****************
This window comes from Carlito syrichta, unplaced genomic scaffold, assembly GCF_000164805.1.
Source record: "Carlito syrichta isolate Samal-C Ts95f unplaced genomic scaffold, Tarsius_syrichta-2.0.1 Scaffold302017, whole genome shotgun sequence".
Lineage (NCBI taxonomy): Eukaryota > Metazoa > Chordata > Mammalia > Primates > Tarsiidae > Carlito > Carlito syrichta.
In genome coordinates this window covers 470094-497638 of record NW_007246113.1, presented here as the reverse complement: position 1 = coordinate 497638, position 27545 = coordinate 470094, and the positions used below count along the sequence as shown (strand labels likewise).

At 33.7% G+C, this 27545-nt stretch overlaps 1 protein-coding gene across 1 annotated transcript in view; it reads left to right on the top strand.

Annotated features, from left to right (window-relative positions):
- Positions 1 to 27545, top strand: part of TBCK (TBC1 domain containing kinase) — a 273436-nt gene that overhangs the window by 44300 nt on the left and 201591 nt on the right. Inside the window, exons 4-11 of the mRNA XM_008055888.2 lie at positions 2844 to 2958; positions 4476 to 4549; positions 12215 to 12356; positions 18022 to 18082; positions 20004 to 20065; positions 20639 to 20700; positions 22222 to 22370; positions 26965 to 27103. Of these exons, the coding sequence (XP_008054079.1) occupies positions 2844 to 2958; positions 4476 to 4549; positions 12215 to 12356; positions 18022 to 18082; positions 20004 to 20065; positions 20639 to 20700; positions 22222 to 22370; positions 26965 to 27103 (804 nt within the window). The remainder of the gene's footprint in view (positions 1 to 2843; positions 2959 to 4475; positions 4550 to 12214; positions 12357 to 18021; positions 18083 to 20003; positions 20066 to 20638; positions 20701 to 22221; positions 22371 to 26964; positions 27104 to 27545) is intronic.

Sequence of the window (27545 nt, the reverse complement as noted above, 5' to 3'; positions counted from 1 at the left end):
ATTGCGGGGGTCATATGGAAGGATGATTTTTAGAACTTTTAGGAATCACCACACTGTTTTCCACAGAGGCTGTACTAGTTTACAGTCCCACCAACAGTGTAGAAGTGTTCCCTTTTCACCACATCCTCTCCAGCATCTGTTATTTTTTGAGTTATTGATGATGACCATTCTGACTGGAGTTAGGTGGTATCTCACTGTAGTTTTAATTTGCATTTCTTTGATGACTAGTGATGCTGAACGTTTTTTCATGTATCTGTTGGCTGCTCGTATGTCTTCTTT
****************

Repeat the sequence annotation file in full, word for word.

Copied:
This window comes from Carlito syrichta, unplaced genomic scaffold, assembly GCF_000164805.1.
Source record: "Carlito syrichta isolate Samal-C Ts95f unplaced genomic scaffold, Tarsius_syrichta-2.0.1 Scaffold302017, whole genome shotgun sequence".
Lineage (NCBI taxonomy): Eukaryota > Metazoa > Chordata > Mammalia > Primates > Tarsiidae > Carlito > Carlito syrichta.
In genome coordinates this window covers 470094-497638 of record NW_007246113.1, presented here as the reverse complement: position 1 = coordinate 497638, position 27545 = coordinate 470094, and the positions used below count along the sequence as shown (strand labels likewise).

At 33.7% G+C, this 27545-nt stretch overlaps 1 protein-coding gene across 1 annotated transcript in view; it reads left to right on the top strand.

Annotated features, from left to right (window-relative positions):
- Positions 1 to 27545, top strand: part of TBCK (TBC1 domain containing kinase) — a 273436-nt gene that overhangs the window by 44300 nt on the left and 201591 nt on the right. Inside the window, exons 4-11 of the mRNA XM_008055888.2 lie at positions 2844 to 2958; positions 4476 to 4549; positions 12215 to 12356; positions 18022 to 18082; positions 20004 to 20065; positions 20639 to 20700; positions 22222 to 22370; positions 26965 to 27103. Of these exons, the coding sequence (XP_008054079.1) occupies positions 2844 to 2958; positions 4476 to 4549; positions 12215 to 12356; positions 18022 to 18082; positions 20004 to 20065; positions 20639 to 20700; positions 22222 to 22370; positions 26965 to 27103 (804 nt within the window). The remainder of the gene's footprint in view (positions 1 to 2843; positions 2959 to 4475; positions 4550 to 12214; positions 12357 to 18021; positions 18083 to 20003; positions 20066 to 20638; positions 20701 to 22221; positions 22371 to 26964; positions 27104 to 27545) is intronic.

Sequence of the window (27545 nt, the reverse complement as noted above, 5' to 3'; positions counted from 1 at the left end):
ATTGCGGGGGTCATATGGAAGGATGATTTTTAGAACTTTTAGGAATCACCACACTGTTTTCCACAGAGGCTGTACTAGTTTACAGTCCCACCAACAGTGTAGAAGTGTTCCCTTTTCACCACATCCTCTCCAGCATCTGTTATTTTTTGAGTTATTGATGATGACCATTCTGACTGGAGTTAGGTGGTATCTCACTGTAGTTTTAATTTGCATTTCTTTGATGACTAGTGATGCTGAACGTTTTTTCATGTATCTGTTGGCTGCTCGTATGTCTTCTTT